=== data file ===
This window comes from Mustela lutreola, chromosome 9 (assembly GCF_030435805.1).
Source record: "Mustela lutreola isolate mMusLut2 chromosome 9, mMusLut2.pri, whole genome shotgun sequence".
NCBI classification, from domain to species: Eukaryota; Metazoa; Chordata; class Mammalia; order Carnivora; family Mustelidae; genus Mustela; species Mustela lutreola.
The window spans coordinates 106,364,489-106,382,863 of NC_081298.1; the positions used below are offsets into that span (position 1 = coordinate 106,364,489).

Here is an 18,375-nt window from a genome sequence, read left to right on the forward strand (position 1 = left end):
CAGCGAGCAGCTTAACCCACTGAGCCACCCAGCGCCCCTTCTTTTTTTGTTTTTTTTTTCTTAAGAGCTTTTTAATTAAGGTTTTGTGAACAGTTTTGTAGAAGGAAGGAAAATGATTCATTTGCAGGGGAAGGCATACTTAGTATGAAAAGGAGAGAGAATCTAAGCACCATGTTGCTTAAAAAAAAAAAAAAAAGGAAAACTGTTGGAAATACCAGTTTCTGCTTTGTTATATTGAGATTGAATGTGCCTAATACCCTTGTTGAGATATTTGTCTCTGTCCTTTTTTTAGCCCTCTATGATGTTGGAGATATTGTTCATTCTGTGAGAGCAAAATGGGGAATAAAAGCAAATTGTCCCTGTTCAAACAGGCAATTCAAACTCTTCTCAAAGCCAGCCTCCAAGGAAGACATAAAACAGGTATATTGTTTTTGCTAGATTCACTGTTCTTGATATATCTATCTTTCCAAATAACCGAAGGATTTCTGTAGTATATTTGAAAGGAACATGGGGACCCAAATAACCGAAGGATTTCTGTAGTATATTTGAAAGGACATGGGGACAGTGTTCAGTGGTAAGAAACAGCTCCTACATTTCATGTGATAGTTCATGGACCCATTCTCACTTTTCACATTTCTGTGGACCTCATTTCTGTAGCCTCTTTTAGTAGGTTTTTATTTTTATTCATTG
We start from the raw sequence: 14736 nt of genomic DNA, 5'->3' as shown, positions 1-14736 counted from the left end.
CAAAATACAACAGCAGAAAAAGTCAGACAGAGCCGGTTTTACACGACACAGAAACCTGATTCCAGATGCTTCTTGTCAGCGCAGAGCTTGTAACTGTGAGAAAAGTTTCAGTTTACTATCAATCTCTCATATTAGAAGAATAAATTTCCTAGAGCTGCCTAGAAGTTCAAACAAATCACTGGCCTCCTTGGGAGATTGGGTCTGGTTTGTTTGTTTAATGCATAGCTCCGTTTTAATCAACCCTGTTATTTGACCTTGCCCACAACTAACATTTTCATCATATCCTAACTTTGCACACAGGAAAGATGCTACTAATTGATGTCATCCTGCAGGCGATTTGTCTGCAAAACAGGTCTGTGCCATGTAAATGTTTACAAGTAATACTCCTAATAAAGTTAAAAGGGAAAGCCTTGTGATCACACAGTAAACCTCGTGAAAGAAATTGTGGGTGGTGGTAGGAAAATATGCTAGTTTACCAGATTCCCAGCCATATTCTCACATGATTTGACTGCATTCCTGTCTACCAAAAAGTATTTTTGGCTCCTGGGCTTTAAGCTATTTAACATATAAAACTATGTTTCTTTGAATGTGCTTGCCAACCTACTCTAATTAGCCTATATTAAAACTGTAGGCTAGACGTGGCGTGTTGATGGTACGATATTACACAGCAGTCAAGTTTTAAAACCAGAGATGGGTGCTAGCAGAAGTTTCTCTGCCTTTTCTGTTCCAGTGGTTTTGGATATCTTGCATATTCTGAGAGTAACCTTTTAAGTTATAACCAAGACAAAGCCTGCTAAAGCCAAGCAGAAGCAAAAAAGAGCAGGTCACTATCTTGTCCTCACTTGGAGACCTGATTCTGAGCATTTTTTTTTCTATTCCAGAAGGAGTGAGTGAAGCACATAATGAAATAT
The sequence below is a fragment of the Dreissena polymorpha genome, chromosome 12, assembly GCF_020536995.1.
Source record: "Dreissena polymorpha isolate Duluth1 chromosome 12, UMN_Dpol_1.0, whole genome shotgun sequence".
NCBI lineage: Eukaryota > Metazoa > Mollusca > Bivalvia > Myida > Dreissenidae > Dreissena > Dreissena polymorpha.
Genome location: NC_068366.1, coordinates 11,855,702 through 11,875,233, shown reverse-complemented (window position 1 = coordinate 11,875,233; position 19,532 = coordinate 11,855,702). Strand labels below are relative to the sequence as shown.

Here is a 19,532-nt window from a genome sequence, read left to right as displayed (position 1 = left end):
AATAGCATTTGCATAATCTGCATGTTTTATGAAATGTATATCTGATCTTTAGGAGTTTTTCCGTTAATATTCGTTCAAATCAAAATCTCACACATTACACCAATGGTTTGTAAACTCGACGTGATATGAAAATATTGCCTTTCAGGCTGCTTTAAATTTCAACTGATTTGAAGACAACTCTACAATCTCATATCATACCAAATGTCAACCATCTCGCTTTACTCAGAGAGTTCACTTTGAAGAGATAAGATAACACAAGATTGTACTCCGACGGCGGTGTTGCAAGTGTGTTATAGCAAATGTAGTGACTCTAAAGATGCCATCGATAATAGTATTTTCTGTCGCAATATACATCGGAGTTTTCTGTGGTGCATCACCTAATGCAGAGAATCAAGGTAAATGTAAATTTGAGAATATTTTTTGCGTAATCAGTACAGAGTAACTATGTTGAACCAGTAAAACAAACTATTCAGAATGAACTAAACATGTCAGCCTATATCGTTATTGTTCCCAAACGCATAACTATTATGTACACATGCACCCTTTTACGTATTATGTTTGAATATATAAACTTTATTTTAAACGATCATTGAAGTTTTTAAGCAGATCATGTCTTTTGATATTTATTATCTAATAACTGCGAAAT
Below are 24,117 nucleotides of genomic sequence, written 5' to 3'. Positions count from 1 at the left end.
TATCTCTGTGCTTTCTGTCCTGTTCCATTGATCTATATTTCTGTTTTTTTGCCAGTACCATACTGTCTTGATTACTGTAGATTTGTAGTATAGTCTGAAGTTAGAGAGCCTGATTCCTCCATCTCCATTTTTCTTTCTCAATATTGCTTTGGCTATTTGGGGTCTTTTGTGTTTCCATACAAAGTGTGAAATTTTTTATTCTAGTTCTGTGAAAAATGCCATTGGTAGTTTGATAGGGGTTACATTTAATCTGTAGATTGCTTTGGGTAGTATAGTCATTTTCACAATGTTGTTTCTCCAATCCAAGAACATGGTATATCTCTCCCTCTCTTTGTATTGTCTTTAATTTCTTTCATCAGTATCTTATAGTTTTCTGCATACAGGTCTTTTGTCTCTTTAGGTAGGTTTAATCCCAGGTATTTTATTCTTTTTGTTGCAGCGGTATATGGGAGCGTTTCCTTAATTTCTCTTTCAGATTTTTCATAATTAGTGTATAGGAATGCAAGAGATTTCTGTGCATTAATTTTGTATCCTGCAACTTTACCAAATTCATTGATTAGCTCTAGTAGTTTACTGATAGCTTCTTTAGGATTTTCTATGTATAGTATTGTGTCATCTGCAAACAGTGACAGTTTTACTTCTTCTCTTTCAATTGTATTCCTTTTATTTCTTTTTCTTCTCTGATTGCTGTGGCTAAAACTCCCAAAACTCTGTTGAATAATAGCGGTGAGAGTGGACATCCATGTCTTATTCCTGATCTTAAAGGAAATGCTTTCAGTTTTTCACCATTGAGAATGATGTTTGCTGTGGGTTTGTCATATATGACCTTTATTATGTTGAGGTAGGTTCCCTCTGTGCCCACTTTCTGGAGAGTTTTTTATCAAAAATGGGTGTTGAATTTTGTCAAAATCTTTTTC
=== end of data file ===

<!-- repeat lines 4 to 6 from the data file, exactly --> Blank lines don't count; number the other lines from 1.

The window spans coordinates 106,364,489-106,382,863 of NC_081298.1; the positions used below are offsets into that span (position 1 = coordinate 106,364,489).

Here is an 18,375-nt window from a genome sequence, read left to right on the forward strand (position 1 = left end):
CAGCGAGCAGCTTAACCCACTGAGCCACCCAGCGCCCCTTCTTTTTTTGTTTTTTTTTTCTTAAGAGCTTTTTAATTAAGGTTTTGTGAACAGTTTTGTAGAAGGAAGGAAAATGATTCATTTGCAGGGGAAGGCATACTTAGTATGAAAAGGAGAGAGAATCTAAGCACCATGTTGCTTAAAAAAAAAAAAAAAAGGAAAACTGTTGGAAATACCAGTTTCTGCTTTGTTATATTGAGATTGAATGTGCCTAATACCCTTGTTGAGATATTTGTCTCTGTCCTTTTTTTAGCCCTCTATGATGTTGGAGATATTGTTCATTCTGTGAGAGCAAAATGGGGAATAAAAGCAAATTGTCCCTGTTCAAACAGGCAATTCAAACTCTTCTCAAAGCCAGCCTCCAAGGAAGACATAAAACAGGTATATTGTTTTTGCTAGATTCACTGTTCTTGATATATCTATCTTTCCAAATAACCGAAGGATTTCTGTAGTATATTTGAAAGGAACATGGGGACCCAAATAACCGAAGGATTTCTGTAGTATATTTGAAAGGACATGGGGACAGTGTTCAGTGGTAAGAAACAGCTCCTACATTTCATGTGATAGTTCATGGACCCATTCTCACTTTTCACATTTCTGTGGACCTCATTTCTGTAGCCTCTTTTAGTAGGTTTTTATTTTTATTCATTG